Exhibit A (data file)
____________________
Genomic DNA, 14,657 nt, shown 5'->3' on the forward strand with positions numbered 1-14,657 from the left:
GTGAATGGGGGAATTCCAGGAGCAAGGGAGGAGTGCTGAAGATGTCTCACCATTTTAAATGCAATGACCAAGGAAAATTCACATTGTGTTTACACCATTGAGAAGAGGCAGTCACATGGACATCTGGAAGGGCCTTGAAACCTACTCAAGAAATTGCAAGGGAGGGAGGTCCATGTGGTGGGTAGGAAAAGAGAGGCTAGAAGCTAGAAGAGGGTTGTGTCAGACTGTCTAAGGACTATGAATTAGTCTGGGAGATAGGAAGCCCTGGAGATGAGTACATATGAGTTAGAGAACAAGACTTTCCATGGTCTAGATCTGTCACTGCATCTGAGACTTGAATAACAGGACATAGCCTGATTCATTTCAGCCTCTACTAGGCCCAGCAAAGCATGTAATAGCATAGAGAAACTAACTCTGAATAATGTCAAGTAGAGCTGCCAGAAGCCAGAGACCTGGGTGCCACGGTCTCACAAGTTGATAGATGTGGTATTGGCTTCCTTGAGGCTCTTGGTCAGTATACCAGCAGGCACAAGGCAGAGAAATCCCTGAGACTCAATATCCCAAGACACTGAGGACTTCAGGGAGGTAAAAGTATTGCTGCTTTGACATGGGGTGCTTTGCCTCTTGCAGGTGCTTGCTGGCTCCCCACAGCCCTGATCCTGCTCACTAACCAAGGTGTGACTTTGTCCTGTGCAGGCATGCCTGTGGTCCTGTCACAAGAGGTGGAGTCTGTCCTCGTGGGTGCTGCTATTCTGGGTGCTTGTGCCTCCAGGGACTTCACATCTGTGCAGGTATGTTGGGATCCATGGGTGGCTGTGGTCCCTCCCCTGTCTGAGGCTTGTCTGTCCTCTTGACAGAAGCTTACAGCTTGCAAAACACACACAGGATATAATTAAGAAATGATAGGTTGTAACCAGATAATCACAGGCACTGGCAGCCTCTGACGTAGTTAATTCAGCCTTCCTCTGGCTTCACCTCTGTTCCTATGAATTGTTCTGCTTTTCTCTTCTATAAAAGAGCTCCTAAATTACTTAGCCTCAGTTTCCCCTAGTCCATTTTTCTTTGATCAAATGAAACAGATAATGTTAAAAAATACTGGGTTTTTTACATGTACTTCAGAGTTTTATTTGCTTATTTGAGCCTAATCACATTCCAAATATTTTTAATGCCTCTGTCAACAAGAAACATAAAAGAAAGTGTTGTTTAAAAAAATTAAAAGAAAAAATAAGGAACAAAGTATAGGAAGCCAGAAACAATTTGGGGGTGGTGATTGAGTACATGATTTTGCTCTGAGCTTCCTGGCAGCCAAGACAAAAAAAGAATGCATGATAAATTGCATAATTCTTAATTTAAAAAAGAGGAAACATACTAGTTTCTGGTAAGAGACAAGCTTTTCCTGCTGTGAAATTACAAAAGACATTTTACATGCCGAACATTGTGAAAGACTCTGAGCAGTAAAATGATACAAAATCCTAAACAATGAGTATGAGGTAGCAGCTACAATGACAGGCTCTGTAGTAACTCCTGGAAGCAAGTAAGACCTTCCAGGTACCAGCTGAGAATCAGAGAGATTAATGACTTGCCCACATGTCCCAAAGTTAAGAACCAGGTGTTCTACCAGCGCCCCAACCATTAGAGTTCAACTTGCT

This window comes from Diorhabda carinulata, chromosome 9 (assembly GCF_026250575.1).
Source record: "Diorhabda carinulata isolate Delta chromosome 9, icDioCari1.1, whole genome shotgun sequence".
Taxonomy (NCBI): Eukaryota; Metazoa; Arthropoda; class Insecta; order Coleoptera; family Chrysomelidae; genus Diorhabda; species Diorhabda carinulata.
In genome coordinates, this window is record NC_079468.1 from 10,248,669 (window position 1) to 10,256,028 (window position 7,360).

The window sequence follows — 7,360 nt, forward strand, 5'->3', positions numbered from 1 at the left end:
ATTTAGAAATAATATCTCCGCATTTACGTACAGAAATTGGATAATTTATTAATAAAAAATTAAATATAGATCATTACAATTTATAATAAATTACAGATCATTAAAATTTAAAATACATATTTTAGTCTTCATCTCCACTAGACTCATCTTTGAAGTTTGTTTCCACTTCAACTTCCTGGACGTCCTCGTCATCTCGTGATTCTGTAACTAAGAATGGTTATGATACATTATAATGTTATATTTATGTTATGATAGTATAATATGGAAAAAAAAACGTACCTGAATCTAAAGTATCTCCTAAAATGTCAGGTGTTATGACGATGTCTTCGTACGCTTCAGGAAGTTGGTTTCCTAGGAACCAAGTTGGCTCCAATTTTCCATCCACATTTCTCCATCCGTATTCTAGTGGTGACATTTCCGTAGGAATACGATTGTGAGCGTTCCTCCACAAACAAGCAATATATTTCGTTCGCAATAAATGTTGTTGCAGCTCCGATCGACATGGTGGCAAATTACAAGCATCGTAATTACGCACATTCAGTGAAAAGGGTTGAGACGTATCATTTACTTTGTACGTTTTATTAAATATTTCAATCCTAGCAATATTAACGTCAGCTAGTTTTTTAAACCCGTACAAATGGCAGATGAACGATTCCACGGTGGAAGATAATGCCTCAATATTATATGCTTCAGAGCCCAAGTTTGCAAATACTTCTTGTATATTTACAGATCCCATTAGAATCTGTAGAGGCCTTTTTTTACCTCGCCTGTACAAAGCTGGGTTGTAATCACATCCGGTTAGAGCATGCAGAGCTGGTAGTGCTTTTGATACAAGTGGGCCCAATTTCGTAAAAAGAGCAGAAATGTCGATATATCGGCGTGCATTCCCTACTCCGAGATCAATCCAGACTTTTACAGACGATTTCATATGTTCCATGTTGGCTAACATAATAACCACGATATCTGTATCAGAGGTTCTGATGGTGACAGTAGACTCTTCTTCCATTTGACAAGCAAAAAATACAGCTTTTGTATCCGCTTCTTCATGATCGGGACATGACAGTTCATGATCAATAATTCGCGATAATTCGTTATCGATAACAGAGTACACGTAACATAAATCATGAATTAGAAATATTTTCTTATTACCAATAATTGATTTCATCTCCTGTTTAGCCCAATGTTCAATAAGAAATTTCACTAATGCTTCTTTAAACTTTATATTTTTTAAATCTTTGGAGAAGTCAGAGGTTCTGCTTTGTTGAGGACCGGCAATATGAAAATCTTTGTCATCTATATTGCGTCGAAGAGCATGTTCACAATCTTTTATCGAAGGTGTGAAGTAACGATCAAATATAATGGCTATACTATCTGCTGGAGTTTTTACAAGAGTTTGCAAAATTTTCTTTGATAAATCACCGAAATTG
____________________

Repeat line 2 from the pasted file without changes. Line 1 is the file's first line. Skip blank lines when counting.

GTGAATGGGGGAATTCCAGGAGCAAGGGAGGAGTGCTGAAGATGTCTCACCATTTTAAATGCAATGACCAAGGAAAATTCACATTGTGTTTACACCATTGAGAAGAGGCAGTCACATGGACATCTGGAAGGGCCTTGAAACCTACTCAAGAAATTGCAAGGGAGGGAGGTCCATGTGGTGGGTAGGAAAAGAGAGGCTAGAAGCTAGAAGAGGGTTGTGTCAGACTGTCTAAGGACTATGAATTAGTCTGGGAGATAGGAAGCCCTGGAGATGAGTACATATGAGTTAGAGAACAAGACTTTCCATGGTCTAGATCTGTCACTGCATCTGAGACTTGAATAACAGGACATAGCCTGATTCATTTCAGCCTCTACTAGGCCCAGCAAAGCATGTAATAGCATAGAGAAACTAACTCTGAATAATGTCAAGTAGAGCTGCCAGAAGCCAGAGACCTGGGTGCCACGGTCTCACAAGTTGATAGATGTGGTATTGGCTTCCTTGAGGCTCTTGGTCAGTATACCAGCAGGCACAAGGCAGAGAAATCCCTGAGACTCAATATCCCAAGACACTGAGGACTTCAGGGAGGTAAAAGTATTGCTGCTTTGACATGGGGTGCTTTGCCTCTTGCAGGTGCTTGCTGGCTCCCCACAGCCCTGATCCTGCTCACTAACCAAGGTGTGACTTTGTCCTGTGCAGGCATGCCTGTGGTCCTGTCACAAGAGGTGGAGTCTGTCCTCGTGGGTGCTGCTATTCTGGGTGCTTGTGCCTCCAGGGACTTCACATCTGTGCAGGTATGTTGGGATCCATGGGTGGCTGTGGTCCCTCCCCTGTCTGAGGCTTGTCTGTCCTCTTGACAGAAGCTTACAGCTTGCAAAACACACACAGGATATAATTAAGAAATGATAGGTTGTAACCAGATAATCACAGGCACTGGCAGCCTCTGACGTAGTTAATTCAGCCTTCCTCTGGCTTCACCTCTGTTCCTATGAATTGTTCTGCTTTTCTCTTCTATAAAAGAGCTCCTAAATTACTTAGCCTCAGTTTCCCCTAGTCCATTTTTCTTTGATCAAATGAAACAGATAATGTTAAAAAATACTGGGTTTTTTACATGTACTTCAGAGTTTTATTTGCTTATTTGAGCCTAATCACATTCCAAATATTTTTAATGCCTCTGTCAACAAGAAACATAAAAGAAAGTGTTGTTTAAAAAAATTAAAAGAAAAAATAAGGAACAAAGTATAGGAAGCCAGAAACAATTTGGGGGTGGTGATTGAGTACATGATTTTGCTCTGAGCTTCCTGGCAGCCAAGACAAAAAAAGAATGCATGATAAATTGCATAATTCTTAATTTAAAAAAGAGGAAACATACTAGTTTCTGGTAAGAGACAAGCTTTTCCTGCTGTGAAATTACAAAAGACATTTTACATGCCGAACATTGTGAAAGACTCTGAGCAGTAAAATGATACAAAATCCTAAACAATGAGTATGAGGTAGCAGCTACAATGACAGGCTCTGTAGTAACTCCTGGAAGCAAGTAAGACCTTCCAGGTACCAGCTGAGAATCAGAGAGATTAATGACTTGCCCACATGTCCCAAAGTTAAGAACCAGGTGTTCTACCAGCGCCCCAACCATTAGAGTTCAACTTGCT